John Owen on Apostasy – Part Twelve and Thirteen


XI. Apostasy from evangelical worship


“That which was proposed to be considered in the last place is that apostasy which is in the world from the purity of the worship of the gospel as appointed by Jesus Christ; and herein principally did consist that great defection foretold by our apostle, 2 Thessalonians 2:3-12, which is also prophesied of in the Revelation, and did accordingly come to pass.”[1]


Although the shortest chapter in length in John Owen’s work on apostasy, chapter eleven is by no means lacking in thought-provoking content. This chapter deals with an area that does not first come to mind when mentioning apostasy. Owen works here in dealing with apostasy from the point of view of evangelical worship – going over the doctrines of the sacraments (the doctrine of baptism and much focus on the Lord’s Supper).  He brings forth the issue of mystical beliefs  in the practice of worship and how often apostates tend to misuse them. In this small section discussing worship, Owen focuses on two areas in particular: first, the worship that takes place in the sacraments, and secondly, how worship is corrupted in the sacraments.


I. Apostasy from Worship

A.   Call for the Worship of God

1.     Worship in the Sacraments

2.     Worship Corrupted in the Sacraments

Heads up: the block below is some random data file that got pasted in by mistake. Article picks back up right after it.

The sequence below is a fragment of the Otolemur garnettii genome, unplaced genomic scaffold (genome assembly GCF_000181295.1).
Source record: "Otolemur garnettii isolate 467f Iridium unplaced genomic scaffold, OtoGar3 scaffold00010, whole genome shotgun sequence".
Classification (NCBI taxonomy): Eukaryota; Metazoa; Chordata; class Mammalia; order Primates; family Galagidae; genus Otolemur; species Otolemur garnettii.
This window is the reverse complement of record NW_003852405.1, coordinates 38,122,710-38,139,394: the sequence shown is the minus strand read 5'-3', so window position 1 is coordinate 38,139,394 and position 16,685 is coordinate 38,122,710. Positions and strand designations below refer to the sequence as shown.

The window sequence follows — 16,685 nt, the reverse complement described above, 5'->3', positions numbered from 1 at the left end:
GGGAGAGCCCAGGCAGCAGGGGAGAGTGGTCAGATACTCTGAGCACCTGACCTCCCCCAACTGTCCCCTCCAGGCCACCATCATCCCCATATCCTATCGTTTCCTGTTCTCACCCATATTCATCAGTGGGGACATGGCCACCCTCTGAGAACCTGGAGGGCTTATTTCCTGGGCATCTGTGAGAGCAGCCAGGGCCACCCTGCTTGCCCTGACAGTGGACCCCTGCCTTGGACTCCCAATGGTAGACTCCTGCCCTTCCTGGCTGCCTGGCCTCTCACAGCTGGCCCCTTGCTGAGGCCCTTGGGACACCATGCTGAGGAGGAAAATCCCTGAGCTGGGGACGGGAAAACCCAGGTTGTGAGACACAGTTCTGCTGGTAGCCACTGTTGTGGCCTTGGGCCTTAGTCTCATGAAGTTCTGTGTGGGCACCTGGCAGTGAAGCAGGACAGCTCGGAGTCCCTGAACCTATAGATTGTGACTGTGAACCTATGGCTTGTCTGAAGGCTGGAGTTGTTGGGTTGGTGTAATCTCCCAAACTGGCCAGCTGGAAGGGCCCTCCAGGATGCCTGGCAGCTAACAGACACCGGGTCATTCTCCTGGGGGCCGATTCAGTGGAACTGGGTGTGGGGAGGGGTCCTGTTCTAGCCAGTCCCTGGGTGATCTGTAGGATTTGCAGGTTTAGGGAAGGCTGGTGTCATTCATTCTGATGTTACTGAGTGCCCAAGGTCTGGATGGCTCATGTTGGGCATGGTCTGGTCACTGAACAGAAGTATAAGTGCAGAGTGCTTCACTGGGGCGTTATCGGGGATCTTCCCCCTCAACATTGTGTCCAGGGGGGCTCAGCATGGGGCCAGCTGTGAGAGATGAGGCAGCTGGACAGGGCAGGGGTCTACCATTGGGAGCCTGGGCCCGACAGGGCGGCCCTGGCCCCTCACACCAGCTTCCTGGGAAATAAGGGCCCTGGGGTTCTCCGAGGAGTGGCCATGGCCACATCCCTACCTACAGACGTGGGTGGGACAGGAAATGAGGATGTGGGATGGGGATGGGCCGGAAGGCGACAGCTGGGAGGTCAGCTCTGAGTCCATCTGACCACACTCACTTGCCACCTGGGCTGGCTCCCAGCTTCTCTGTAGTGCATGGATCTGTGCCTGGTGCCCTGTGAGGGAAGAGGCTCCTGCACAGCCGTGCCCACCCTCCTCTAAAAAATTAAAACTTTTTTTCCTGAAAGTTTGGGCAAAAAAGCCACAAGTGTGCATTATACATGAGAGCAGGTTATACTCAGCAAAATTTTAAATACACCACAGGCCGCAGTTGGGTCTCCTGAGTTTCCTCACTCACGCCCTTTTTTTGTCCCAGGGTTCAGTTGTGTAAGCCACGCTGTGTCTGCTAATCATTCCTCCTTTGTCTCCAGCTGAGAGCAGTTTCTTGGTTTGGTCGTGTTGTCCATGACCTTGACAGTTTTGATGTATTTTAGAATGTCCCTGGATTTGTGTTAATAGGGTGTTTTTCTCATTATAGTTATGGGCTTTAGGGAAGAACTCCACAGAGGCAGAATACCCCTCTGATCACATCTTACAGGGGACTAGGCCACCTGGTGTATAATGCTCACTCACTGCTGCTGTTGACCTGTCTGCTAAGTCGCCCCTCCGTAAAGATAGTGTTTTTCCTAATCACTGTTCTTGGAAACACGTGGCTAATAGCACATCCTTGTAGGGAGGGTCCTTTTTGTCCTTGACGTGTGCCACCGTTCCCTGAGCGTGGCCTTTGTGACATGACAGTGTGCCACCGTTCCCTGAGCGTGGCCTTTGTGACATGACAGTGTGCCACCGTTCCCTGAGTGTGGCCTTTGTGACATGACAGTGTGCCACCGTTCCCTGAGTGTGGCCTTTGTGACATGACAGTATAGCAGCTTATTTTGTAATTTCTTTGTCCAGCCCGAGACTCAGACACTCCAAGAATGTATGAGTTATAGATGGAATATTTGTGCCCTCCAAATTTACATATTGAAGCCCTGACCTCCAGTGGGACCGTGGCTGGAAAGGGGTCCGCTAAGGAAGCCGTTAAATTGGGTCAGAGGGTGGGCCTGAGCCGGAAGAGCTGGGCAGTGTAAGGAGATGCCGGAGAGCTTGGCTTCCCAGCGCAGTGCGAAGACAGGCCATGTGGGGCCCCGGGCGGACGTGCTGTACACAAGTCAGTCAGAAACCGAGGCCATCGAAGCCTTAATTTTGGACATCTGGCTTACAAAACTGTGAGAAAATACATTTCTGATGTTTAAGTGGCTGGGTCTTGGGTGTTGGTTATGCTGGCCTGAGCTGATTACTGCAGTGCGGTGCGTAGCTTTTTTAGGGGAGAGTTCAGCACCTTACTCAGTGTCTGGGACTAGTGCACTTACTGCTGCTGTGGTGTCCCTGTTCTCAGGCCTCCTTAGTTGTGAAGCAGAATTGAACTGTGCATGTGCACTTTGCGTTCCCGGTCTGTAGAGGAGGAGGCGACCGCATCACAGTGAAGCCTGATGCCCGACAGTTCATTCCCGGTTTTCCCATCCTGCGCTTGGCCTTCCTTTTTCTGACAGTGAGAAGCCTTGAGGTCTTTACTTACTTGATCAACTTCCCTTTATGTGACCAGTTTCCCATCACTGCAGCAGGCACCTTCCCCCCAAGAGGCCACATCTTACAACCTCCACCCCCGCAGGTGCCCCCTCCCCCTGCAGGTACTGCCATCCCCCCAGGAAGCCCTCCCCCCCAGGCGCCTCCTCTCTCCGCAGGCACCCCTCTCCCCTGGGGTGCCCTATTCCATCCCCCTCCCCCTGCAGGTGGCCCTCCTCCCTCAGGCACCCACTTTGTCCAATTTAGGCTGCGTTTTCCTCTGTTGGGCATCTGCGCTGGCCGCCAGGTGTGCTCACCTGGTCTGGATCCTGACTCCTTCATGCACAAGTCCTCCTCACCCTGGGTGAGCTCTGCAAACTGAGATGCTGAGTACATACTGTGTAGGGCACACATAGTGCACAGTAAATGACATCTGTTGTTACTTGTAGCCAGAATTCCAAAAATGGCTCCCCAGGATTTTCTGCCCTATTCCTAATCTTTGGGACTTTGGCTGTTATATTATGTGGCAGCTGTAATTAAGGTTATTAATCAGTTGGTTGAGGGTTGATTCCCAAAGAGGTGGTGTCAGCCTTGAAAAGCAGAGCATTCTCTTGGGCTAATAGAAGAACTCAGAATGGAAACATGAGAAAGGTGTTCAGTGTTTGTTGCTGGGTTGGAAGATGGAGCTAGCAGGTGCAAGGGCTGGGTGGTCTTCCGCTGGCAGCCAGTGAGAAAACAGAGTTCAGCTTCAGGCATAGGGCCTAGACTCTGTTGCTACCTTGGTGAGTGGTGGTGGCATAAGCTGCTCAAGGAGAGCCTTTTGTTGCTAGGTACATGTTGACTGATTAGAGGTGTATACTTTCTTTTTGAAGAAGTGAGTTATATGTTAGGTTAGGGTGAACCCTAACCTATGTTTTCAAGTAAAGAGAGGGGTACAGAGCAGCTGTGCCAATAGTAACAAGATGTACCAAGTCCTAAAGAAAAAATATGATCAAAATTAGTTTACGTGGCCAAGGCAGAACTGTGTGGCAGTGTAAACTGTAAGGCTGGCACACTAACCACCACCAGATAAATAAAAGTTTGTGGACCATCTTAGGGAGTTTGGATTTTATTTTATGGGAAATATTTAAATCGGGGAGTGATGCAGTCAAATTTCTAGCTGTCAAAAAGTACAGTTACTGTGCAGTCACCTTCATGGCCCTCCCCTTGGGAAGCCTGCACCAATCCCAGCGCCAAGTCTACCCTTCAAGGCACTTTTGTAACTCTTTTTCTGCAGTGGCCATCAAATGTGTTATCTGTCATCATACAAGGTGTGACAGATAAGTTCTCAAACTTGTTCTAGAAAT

XII. Inference from the forgoing discourses- The present danger of all sorts of persons, in the prevalency of apostasy form the truth and decays in the practice of evangelical


“The last part of this discourse is designed for cautions unto those who yet stand, or think they stand, with respect unto that general defection from the gospel whose causes and occasions we have thus far inquired into.”[2]


Apostasy is easily spread from one to another like a disease that carries tremendous judgment. In chapter twelve John Owen deals with the dangers of how apostasy can easily spread among those who are working and living in the gospel.  Owen begins with a biblical reminder of what exactly apostasy is. In the first half of this chapter, he discusses and sets forth what he describes as the six warnings of dangers that harm the church. These are: